Reuter V FCT (1993) 27 ATR 256
Restrictive covenant-ordinary income:
The Federal Court held that the receipt of $8 m was closely connected to the services provided by the taxpayer to Rothwells Ltd and was, therefore, ordinary income.
C. Sign on fees
e.g.: sports contracts & higher level professional employment contracts
Whether a capital for giving up some valuable right OR
Whether are ordinary income for future services
Jarrold V Boustead (1963) 41 TC 701
Sign-on fee-capital in nature:
(give up his amateur and turn professional)
The Court of Appeal held that this receipt was capital in nature as it was a payment for giving up the right to play amateur football, rather than a payment for future services.
Pickford V FCT (1998) 40 ATR 1078
Sign-in fees-ordinary income:
The Court held that the $200 was ordianry income as it was an incident of the taxpayer's income-earning activities and employment.
(one-off payment for future services)
The distinction between a receipt that is a reward for services and a receipt that is capital in nature is primarily connected with whether the taxpayer has given up a valuable right.
1) is not affected by whether the amount is regularly received/ a lump-sum payment.
2) Not relevant whether the payments are from an ongoing regular employment contract or a one-off receipt contractually required to be paid for the performance of a given task.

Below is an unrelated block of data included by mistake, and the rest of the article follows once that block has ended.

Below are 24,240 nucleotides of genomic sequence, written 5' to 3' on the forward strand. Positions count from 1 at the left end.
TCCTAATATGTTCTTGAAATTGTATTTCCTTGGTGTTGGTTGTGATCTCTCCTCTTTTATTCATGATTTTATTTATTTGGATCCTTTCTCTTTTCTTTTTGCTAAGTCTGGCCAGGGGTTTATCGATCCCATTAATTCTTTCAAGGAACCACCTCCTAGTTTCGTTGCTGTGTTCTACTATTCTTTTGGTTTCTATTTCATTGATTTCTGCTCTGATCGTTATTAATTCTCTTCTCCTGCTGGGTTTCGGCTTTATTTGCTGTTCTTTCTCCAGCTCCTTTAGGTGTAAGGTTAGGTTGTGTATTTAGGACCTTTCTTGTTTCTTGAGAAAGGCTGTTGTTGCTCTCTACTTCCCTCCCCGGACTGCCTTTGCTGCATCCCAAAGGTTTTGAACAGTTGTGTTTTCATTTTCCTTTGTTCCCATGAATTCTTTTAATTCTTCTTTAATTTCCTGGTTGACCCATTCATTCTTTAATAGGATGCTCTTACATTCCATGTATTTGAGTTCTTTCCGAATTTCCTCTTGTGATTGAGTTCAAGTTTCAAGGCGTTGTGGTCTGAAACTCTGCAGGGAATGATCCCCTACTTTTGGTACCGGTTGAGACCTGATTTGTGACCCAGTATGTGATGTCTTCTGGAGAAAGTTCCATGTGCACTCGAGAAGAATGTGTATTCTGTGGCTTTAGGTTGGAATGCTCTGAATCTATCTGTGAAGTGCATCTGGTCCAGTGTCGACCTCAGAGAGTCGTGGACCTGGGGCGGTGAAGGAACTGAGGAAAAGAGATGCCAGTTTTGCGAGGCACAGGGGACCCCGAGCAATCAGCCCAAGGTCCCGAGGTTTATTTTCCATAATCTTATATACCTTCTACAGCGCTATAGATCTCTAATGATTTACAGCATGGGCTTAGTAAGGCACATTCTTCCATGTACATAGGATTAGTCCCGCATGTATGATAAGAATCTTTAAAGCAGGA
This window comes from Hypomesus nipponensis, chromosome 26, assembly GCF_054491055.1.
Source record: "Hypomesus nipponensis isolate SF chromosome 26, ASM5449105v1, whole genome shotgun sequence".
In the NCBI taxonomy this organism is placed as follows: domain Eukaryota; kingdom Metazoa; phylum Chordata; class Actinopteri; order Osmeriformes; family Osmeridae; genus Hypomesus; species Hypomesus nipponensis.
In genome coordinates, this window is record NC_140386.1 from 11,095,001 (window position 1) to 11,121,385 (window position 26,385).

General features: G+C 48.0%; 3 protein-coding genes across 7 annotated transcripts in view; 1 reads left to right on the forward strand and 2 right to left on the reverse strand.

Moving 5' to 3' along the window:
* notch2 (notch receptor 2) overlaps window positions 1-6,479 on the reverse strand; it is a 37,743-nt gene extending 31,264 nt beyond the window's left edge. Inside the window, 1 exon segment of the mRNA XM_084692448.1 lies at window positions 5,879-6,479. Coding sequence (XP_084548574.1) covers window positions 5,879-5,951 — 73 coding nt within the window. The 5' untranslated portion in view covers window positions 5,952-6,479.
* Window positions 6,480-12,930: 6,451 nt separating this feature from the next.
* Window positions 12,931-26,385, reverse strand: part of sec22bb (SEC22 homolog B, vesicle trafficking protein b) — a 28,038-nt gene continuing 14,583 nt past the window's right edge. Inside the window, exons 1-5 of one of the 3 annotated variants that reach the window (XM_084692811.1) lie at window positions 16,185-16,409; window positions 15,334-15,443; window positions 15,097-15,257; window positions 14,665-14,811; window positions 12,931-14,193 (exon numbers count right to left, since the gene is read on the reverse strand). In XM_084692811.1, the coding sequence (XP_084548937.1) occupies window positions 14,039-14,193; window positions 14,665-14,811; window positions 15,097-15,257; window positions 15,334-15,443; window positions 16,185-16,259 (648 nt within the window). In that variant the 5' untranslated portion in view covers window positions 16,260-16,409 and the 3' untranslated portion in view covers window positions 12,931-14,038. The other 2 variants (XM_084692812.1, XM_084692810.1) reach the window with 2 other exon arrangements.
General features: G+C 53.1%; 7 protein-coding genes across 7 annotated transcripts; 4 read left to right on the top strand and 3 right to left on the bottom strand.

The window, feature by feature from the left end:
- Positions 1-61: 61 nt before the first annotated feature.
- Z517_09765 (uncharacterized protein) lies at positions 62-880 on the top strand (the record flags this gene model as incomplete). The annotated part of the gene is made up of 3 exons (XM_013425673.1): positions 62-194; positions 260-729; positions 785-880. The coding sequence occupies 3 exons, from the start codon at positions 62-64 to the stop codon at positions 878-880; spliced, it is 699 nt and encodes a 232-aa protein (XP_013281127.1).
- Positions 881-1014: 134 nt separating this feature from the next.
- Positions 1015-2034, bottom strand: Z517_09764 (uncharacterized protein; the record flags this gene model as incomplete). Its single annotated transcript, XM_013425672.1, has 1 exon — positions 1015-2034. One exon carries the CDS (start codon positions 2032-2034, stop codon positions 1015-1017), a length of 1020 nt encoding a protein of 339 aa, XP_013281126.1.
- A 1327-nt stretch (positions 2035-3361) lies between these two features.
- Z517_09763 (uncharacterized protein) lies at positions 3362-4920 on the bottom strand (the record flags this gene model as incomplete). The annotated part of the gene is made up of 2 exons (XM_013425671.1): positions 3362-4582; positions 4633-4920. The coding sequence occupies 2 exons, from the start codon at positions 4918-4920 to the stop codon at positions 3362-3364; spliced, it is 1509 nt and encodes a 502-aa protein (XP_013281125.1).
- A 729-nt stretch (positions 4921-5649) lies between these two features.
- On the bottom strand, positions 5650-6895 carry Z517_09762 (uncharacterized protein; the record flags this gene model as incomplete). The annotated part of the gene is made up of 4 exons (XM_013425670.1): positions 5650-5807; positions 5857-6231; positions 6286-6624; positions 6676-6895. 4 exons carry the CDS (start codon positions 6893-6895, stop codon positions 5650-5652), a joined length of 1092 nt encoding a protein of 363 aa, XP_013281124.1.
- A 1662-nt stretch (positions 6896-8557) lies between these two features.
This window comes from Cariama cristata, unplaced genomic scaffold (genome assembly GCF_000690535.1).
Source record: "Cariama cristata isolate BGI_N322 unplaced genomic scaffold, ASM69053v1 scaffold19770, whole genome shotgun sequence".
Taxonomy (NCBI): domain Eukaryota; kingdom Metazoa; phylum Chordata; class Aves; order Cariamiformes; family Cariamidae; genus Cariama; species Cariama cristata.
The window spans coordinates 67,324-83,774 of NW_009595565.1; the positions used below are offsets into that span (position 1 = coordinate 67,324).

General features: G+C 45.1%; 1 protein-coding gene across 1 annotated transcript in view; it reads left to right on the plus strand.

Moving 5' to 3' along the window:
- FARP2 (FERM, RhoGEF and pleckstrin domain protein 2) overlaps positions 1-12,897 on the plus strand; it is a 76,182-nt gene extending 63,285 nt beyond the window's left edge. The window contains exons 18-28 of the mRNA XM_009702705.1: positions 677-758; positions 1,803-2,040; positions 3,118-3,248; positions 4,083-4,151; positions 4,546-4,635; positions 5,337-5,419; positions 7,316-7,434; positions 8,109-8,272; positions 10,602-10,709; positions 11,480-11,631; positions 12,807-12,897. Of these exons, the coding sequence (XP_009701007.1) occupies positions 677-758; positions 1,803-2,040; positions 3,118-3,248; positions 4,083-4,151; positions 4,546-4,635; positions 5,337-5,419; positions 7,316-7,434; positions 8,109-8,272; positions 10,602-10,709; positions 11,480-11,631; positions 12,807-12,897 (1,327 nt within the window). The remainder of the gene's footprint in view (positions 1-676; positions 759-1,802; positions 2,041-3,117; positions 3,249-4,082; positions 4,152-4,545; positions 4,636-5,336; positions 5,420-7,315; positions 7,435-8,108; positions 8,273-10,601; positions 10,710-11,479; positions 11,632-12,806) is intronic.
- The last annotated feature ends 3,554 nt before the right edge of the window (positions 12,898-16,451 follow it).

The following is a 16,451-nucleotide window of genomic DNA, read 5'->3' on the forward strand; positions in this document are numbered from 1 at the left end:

-->Salary & wages
-->Fees charged for services rendered
-->Anicllary payments that are an incident of labour
Statutory income from services &employment
Section 15-2's relationship with other tax provisions 6.240
1). Gains are fringe benefit ≠ assessable for income tax purposes= not be assessed as ordinary income or under any income tax provisions
2). Some limited circumstances cash payments by an employer to an employee would also be regarded as a fringe benefit.
Under s15-2 example
not ordinary income as well as not fringe benefits:
b. Third-party not pay in cash convertible for employment or services e.g. a free non-transferrable holiday by an employee lawyer from a client of the law firm
c. Third-party do not have a strong nexus (not sufficient nexus)with employment or services to constitute ordinary income
a. The receipts of non-cash convertible itmes as a reward for volunteer work
Compensation receipts = assessable under s15-2?
FCT V Inkster (1898) 20 ATR 1516
Receipts of compensation payment under mandated under legislation not assessable under predecessor of s15-2